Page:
Certain credit products are more expensive than others due to their high interest rates and fees. For example, a payday loan should be your absolute last resort, as they often carry very high fees.
A home equity line of credit (HELOC), on the other hand, could potentially be a good replacement for emergency savings, under certain circumstances.
Make sure you compare all borrowing options and their fees, interest rates and repayment terms before choosing a credit product. Otherwise, contracting new expensive credit now could create more financial problems for you in the future.
If you are having trouble making ends meet, seek advice from reputable sources to explore the financial options that are available to you. You can contact a financial professional, such as a licensed financial advisor or an accredited credit counsellor, to discuss a plan. If you choose a financial advisor, make sure they are licensed.
Be cautious when searching for the right professional who can help you. Some companies offering to help to pay off debt or repair credit are misleading consumers.
Budgeting to know what to expect
Having a budget is key, especially when an emergency occurs. In order to manage your budget, you will need to identify your income and your expenses. It’s also important to identify your needs versus your wants during a specific period.
The Budget Planner is an interactive tool that provides you with tips, suggestions, guidelines and alerts. It can help you determine whether you will have the funds to meet your ongoing financial commitments and where you could cut expenses.
Having and maintaining an emergency fund
An emergency fund is money you set aside to pay for unexpected expenses. In general, it’s recommended that you save the equivalent of 3 to 6 months of your regular expenses.
If you don’t currently have an emergency fund, consider putting some money aside right now if you can afford it. Depending on how the situation evolves, you may need to rely on an emergency fund sooner than expected.
If you’re already experiencing financial hardship and can’t afford to start or maintain an emergency fund, contact your bank. They could recommend specific products or services, like a HELOC, a debt management plan or accessing funds in your registered retirement savings plan (RRSP), to help you get through these difficult times.
Where to ask questions or voice concerns
If you have questions or concerns about the impact of these difficult times on your bank account, your savings or your credit products, contact your financial institution. Make sure you have the contact information to get in touch with your bank.
FCAC welcomes your inquiries. You can communicate with us by email, mail or telephone. You can also contact us if you have a complaint about a federally regulated financial institution.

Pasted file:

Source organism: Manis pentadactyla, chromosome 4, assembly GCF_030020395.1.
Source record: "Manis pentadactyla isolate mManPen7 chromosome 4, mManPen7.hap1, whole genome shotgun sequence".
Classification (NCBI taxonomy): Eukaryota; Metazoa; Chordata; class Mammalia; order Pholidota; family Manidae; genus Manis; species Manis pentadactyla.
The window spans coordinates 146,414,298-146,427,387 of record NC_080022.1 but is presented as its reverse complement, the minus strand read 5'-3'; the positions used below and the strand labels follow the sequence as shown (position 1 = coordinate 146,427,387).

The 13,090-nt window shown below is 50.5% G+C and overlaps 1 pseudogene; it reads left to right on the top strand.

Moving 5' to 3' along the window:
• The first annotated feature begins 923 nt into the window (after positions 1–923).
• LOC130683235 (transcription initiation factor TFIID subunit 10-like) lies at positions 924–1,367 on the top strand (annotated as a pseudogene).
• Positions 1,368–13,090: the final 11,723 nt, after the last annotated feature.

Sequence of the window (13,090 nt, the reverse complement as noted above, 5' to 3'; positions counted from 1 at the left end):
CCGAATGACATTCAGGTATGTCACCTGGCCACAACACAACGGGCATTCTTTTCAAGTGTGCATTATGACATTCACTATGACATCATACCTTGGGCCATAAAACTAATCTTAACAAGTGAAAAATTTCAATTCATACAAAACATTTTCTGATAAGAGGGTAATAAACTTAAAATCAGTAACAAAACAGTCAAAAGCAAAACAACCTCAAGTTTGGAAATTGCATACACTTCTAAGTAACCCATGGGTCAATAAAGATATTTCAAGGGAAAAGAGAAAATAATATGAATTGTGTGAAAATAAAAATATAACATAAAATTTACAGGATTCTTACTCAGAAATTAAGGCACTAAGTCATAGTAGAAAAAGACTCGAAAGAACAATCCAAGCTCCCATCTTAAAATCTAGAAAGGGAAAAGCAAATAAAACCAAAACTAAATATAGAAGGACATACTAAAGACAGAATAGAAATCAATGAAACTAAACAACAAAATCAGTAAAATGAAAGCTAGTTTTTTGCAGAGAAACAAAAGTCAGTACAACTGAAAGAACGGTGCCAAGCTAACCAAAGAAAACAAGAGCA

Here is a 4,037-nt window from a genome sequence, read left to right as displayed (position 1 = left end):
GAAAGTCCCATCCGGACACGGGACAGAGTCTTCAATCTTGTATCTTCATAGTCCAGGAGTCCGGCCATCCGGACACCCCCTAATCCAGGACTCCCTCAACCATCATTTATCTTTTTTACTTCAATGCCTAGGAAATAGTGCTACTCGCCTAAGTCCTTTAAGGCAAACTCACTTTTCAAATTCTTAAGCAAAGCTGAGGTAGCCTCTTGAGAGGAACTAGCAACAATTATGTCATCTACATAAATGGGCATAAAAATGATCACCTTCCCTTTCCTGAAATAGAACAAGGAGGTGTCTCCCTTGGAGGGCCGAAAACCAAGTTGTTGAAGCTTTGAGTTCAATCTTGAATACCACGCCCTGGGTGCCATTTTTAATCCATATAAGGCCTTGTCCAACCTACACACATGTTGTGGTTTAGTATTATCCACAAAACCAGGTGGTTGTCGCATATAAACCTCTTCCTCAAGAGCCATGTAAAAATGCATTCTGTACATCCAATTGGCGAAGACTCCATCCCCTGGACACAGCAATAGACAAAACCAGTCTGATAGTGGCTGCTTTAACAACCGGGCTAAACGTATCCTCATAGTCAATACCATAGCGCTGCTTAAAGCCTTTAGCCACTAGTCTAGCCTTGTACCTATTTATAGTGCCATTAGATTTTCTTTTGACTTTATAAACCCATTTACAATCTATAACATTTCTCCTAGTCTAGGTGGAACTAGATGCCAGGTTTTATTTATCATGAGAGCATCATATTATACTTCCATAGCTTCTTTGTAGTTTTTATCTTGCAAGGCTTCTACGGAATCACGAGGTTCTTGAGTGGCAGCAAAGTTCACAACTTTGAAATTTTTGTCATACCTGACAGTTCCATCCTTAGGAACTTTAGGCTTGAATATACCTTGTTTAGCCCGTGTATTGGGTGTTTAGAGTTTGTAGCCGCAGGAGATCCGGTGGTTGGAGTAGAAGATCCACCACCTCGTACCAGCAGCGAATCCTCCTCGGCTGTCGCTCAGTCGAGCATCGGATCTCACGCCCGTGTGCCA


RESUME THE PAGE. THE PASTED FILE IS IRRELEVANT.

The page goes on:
What to do if your branch closes
Your financial institution might have to close branches temporarily. Online, mobile, ATM or telephone banking may become necessary for making financial transactions. Make sure you have your login information and passwords or bank’s phone number handy.
You might notice that some consumers and businesses have stopped using cash to limit potential exposure to COVID-19. However, the Bank of Canada strongly advocates that retailers continue to accept cash. This will ensure that all consumers have access to the goods and services they need.
Protect yourself from financial fraud
You should always protect yourself from financial fraud, especially during a period of uncertainty. Unfortunately, fraudsters will prey on consumers' fears and misinformation over the COVID-19 pandemic. You may get phone calls, emails and texts regarding the COVID-19. Be very cautious when receiving them.
Here are a few things to consider in order to protect yourself from financial fraud:
- never click on links or attachments in unsolicited or suspicious emails
- never give out your personal or financial information by email or text
- note that financial institutions will never ask you to provide personal, login or account information by text or email
- when banking online, enter your financial institution’s website address in your browser yourself
- beware of questionable offers related to cures, if it seems too good to be true, it probably is
- if you have concerns about your insurance coverage, contact your insurance company directly
- if you need information on the COVID-19, refer to a trusted source such as the Government of Canada’s COVID-19 page
Remember that if you didn’t initiate contact with a person or a business, you don’t know who you are dealing with.
The Canadian Anti-fraud Centre has more information on scams and tips related to COVID-19 to help protect yourself from fraud.